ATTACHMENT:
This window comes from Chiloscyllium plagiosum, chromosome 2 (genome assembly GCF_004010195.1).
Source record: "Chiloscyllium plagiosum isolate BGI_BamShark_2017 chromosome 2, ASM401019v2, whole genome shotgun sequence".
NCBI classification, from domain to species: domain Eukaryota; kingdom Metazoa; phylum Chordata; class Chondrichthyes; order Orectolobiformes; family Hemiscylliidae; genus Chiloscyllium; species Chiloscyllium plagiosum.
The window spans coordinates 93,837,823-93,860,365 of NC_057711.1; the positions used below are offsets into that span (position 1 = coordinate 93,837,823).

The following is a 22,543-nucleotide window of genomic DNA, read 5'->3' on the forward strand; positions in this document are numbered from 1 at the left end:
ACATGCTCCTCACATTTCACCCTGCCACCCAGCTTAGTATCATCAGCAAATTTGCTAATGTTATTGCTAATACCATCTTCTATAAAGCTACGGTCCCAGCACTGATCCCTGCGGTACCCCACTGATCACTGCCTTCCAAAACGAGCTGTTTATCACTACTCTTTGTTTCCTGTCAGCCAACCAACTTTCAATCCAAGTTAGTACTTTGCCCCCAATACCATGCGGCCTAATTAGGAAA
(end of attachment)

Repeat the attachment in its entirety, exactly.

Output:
This window comes from Chiloscyllium plagiosum, chromosome 2 (genome assembly GCF_004010195.1).
Source record: "Chiloscyllium plagiosum isolate BGI_BamShark_2017 chromosome 2, ASM401019v2, whole genome shotgun sequence".
NCBI classification, from domain to species: domain Eukaryota; kingdom Metazoa; phylum Chordata; class Chondrichthyes; order Orectolobiformes; family Hemiscylliidae; genus Chiloscyllium; species Chiloscyllium plagiosum.
The window spans coordinates 93,837,823-93,860,365 of NC_057711.1; the positions used below are offsets into that span (position 1 = coordinate 93,837,823).

The following is a 22,543-nucleotide window of genomic DNA, read 5'->3' on the forward strand; positions in this document are numbered from 1 at the left end:
ACATGCTCCTCACATTTCACCCTGCCACCCAGCTTAGTATCATCAGCAAATTTGCTAATGTTATTGCTAATACCATCTTCTATAAAGCTACGGTCCCAGCACTGATCCCTGCGGTACCCCACTGATCACTGCCTTCCAAAACGAGCTGTTTATCACTACTCTTTGTTTCCTGTCAGCCAACCAACTTTCAATCCAAGTTAGTACTTTGCCCCCAATACCATGCGGCCTAATTAGGAAA